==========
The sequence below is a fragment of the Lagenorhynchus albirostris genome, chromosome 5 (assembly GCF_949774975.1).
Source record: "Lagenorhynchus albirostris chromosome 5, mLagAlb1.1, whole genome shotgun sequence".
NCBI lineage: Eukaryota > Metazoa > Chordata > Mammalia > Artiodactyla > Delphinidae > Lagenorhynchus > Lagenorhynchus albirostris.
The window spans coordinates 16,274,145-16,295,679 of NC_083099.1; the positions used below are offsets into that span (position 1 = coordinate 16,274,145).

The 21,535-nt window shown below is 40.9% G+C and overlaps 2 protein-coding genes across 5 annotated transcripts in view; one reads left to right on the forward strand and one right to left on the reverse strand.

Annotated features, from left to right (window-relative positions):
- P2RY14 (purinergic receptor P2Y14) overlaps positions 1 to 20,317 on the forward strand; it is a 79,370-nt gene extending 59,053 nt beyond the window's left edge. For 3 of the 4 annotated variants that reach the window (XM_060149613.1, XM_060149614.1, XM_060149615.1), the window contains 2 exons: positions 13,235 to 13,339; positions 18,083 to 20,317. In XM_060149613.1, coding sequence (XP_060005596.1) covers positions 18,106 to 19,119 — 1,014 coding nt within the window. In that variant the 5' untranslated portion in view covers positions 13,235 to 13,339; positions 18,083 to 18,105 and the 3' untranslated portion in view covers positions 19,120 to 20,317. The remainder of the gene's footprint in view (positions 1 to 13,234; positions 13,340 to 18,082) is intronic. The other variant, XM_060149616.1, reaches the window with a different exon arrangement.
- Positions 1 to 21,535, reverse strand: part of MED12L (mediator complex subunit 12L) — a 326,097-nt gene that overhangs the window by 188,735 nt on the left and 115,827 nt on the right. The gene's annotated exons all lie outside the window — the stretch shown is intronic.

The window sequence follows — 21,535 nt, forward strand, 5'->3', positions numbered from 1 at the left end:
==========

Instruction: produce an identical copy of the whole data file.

The sequence below is a fragment of the Lagenorhynchus albirostris genome, chromosome 5 (assembly GCF_949774975.1).
Source record: "Lagenorhynchus albirostris chromosome 5, mLagAlb1.1, whole genome shotgun sequence".
NCBI lineage: Eukaryota > Metazoa > Chordata > Mammalia > Artiodactyla > Delphinidae > Lagenorhynchus > Lagenorhynchus albirostris.
The window spans coordinates 16,274,145-16,295,679 of NC_083099.1; the positions used below are offsets into that span (position 1 = coordinate 16,274,145).

The 21,535-nt window shown below is 40.9% G+C and overlaps 2 protein-coding genes across 5 annotated transcripts in view; one reads left to right on the forward strand and one right to left on the reverse strand.

Annotated features, from left to right (window-relative positions):
- P2RY14 (purinergic receptor P2Y14) overlaps positions 1 to 20,317 on the forward strand; it is a 79,370-nt gene extending 59,053 nt beyond the window's left edge. For 3 of the 4 annotated variants that reach the window (XM_060149613.1, XM_060149614.1, XM_060149615.1), the window contains 2 exons: positions 13,235 to 13,339; positions 18,083 to 20,317. In XM_060149613.1, coding sequence (XP_060005596.1) covers positions 18,106 to 19,119 — 1,014 coding nt within the window. In that variant the 5' untranslated portion in view covers positions 13,235 to 13,339; positions 18,083 to 18,105 and the 3' untranslated portion in view covers positions 19,120 to 20,317. The remainder of the gene's footprint in view (positions 1 to 13,234; positions 13,340 to 18,082) is intronic. The other variant, XM_060149616.1, reaches the window with a different exon arrangement.
- Positions 1 to 21,535, reverse strand: part of MED12L (mediator complex subunit 12L) — a 326,097-nt gene that overhangs the window by 188,735 nt on the left and 115,827 nt on the right. The gene's annotated exons all lie outside the window — the stretch shown is intronic.

The window sequence follows — 21,535 nt, forward strand, 5'->3', positions numbered from 1 at the left end: